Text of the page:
- If you're attaching the deck to your house, screw the first joist to the wall but put plenty of stainless steel washers between the joist and the wall to leave a gap of at least 10mm (fig. 4). Use a spirit level to make sure the outer frame is flat and sloping slightly away from the house. Use extra pieces of DPC to make any fine adjustments.
- Next fill the outer framework with the long joists, spaced at 400mm intervals and screwed to the frame. These joists should be fitted at right angles to the finished deck boards, just like an internal floor (fig. 3).
- Fix short lengths of deck boards - or 'noggins' - at right angles between the joists to strengthen the framework (fig. 5).
- Treat any new cuts in the wood with a timber preservative.
Use an end coat wood preservative on all saw cuts and drill holes.
- Once all the joists are in place, the finished framework should be completely rigid. Now you can lay the deck boards, starting next to the house (fig. 6).
- Lay about six boards at a time, leaving spaces between boards of 5mm (approximately the width of a fixing screw). This is essential for ventilation and allows for expansion in wet weather.
- Use purpose-made stainless steel or galvanised screws so your decking isn't spoilt by rust stains.
- Predrill your screw holes to reduce the risk of splitting the wood.
- Fix the ends of each board first, then screw the centre of the board to every joist in between.
- If the deck is wider than the length of deck board being used, you'll need to stagger the boards. Remember to join boards over a joist. Cut to size where necessary.
- If you want them, ready-made step sections to go up to a second raised deck are also available.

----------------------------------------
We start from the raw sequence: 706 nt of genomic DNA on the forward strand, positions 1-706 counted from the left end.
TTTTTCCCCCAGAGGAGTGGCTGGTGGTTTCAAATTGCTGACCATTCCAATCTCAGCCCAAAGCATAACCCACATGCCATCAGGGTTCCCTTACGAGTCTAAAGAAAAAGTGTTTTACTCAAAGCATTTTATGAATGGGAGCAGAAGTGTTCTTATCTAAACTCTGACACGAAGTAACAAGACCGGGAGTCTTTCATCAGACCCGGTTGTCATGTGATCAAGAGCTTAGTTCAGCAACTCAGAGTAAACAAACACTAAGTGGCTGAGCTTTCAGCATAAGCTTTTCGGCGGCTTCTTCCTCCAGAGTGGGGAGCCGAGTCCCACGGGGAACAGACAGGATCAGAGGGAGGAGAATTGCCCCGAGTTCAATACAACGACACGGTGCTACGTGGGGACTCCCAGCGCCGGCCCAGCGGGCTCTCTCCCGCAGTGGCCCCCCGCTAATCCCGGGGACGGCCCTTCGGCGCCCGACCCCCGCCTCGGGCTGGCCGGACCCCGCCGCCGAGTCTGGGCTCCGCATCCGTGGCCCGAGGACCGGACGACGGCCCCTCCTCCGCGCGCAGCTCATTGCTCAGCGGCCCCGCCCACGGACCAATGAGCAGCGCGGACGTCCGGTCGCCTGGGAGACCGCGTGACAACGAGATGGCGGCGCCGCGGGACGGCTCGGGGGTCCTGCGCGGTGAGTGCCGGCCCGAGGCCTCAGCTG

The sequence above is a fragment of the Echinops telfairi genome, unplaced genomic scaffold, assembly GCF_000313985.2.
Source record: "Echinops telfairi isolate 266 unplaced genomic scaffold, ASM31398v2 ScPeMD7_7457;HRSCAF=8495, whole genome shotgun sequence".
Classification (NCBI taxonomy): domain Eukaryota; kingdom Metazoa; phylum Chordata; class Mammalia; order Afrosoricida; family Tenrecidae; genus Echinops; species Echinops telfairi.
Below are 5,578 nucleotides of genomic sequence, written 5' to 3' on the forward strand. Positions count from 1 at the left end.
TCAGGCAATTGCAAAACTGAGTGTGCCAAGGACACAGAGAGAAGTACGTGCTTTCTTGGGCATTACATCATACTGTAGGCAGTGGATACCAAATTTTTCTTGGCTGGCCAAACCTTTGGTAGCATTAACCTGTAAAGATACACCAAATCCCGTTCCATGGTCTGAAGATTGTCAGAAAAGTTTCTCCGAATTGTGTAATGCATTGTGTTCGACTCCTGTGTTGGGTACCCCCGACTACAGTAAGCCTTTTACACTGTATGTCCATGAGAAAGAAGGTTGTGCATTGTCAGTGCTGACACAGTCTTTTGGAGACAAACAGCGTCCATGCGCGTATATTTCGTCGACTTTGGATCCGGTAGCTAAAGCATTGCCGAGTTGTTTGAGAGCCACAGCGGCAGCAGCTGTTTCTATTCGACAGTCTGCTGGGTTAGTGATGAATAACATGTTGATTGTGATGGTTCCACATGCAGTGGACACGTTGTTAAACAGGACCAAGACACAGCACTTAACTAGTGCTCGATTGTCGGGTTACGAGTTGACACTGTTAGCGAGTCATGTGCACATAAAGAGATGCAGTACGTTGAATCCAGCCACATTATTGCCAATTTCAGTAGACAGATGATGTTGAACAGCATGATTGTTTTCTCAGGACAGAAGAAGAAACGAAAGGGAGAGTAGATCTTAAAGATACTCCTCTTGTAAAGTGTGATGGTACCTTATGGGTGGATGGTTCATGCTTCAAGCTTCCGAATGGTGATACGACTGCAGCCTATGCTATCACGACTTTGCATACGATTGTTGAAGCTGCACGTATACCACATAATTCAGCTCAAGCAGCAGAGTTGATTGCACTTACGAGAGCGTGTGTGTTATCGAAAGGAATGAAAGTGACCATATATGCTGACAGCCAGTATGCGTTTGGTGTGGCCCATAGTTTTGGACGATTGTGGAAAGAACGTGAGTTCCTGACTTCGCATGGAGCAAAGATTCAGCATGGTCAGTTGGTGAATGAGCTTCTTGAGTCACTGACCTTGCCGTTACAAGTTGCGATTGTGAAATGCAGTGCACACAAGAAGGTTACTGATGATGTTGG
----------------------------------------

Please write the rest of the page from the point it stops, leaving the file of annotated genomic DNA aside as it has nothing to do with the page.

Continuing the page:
- Raised decks need a greater level of skill than that needed for a basic deck. You can make a flat elevated deck on a sloping site by supporting the joist framework on upright posts.
- Metal post support plates are used to hold 100mm square treated timber posts vertically, screwed to concrete footings with heavy-duty expansion bolts.
- The joist framework is formed in the same way as a ground-level deck but joist hangers, coach bolts or deck screws are used to fix each joist in place. Then the deck boards are fitted.
- You don't have to stick to straight lines when you're decking. Boards can be fitted diagonally or cut to create herringbone patterns (this is usually more wasteful than using straight boards).
- If you have a raised deck that's over 60cm high then you must have a deck surround or railings around the edge to make a safety barrier.
- Deck boards are pressure-treated with a long-lasting preservative treatment but the colour will fade after a few months.
- You can either leave your deck to age naturally or treat it with an exterior penetrating oil that soaks into the wood rather than sitting on the surface. These come in various timber shades and can be brushed, sprayed or rollered onto the boards.
- Once a year, check and repair any loose boards, protruding screws and bits of splintered wood.
- You should also wash the deck annually with a deck cleaning solution to remove dirt, algae and moss. Follow manufacturer's instructions and take care not to get the solution on nearby plants or shrubs.
- After cleaning, re-treat the deck by applying a further covering of deck oil to all the exposed surfaces.